Paul D. Welch
Associate Professor, Department Chair
Office Phone: (618) 453-4470
Building Location: Faner Hall 3521
I study the interaction of economics with social and political organization in small-scale societies. My research focuses on Native American (Indian) societies of the southeastern US before the arrival of Europeans. I have directed excavations in several states of the southeastern US, and worked on other excavations in a half-dozen other states as well as in England, the Netherlands, and Iraq. I also pass for the quantitative methods expert in our department.
- Anth 240C: Intro to Archaeology
- Anth 304: Origins of Civilization
- Anth 455D: Quantitative Methods
- Anth 430A: Archaeology of North America
- Anth 480: Senior Seminar
- Anth 496: Field Methods in Archaeology
- Anth 510: Seminar in Archaeology of North America
- Anth 586: Seminar in Advanced Quantitative Methods in Archaeology
Web site for the Southeastern Archaeological Conference (students: see the Student Paper Competition and Book Prize page)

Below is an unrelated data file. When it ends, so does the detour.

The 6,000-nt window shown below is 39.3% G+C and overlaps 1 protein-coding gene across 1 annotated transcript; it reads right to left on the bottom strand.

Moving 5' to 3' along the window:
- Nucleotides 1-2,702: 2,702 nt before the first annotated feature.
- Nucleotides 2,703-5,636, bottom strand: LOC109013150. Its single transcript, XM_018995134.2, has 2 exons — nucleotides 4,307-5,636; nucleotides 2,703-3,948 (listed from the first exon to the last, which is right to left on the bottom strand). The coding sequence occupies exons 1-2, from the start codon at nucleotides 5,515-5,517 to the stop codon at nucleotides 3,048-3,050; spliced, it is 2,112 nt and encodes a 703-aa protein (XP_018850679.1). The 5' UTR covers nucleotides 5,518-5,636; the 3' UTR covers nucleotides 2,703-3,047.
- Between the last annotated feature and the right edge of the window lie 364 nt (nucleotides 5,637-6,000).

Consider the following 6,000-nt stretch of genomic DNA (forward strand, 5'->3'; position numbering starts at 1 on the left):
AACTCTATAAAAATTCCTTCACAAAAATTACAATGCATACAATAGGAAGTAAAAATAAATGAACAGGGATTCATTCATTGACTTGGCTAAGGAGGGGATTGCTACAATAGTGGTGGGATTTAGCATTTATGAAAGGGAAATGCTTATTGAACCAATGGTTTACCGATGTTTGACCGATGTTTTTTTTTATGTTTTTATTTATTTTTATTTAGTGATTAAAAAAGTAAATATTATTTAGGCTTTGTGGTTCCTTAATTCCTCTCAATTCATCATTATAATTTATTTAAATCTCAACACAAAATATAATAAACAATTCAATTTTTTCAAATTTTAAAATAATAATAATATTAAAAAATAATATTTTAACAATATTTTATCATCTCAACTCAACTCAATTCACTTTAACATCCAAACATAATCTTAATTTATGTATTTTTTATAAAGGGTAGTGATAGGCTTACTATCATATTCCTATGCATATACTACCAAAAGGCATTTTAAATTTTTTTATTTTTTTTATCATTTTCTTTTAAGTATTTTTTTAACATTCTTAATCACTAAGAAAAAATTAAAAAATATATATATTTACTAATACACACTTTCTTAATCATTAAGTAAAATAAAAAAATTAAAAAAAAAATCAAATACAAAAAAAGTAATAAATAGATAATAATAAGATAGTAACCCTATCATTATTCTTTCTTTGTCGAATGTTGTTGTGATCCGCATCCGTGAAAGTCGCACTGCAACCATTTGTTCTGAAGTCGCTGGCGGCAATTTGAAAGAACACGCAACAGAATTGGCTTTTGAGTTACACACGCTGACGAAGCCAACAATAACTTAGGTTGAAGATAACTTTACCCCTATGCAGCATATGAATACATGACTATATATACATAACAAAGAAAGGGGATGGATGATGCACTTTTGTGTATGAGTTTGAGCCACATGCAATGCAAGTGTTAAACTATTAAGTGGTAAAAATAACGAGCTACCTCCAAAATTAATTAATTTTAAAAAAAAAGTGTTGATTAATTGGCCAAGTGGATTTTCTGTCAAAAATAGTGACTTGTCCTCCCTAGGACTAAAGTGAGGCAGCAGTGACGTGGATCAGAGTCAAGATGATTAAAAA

On-line paper about The effect of boiling maize in lye before pounding it to make corn meal
2006 Leadership and Polity in Mississippian Society, edited by Brian M. Butler and Paul D. Welch. Occasional Papers No. 33, Center for Archaeological Investigations, Southern Illinois University, Carbondale.
2006 Archaeology at Shiloh Indian Mounds, 1899 to 1999. University of Alabama Press, Tuscaloosa.
2004 Fieldwork at Swallow Bluff Island Mounds (40HR16) in 2003. Tennessee Archaeology 1:36-48.
2001 Political economy in the late prehistoric period in the southern Appalachians. In Integrating Appalachian Highlands Archaeology, edited by Lynne Sullivan and Susan C. Prezzano, pp. 222-237. University of Tennessee Press, Knoxville.
1995 Status-related variation in foodways in the Moundville chiefdom. American Antiquity 60:397-419. (Co-authored with C. Margaret Scarry).
1991 Moundville's Economy. University of Alabama Press, Tuscaloosa.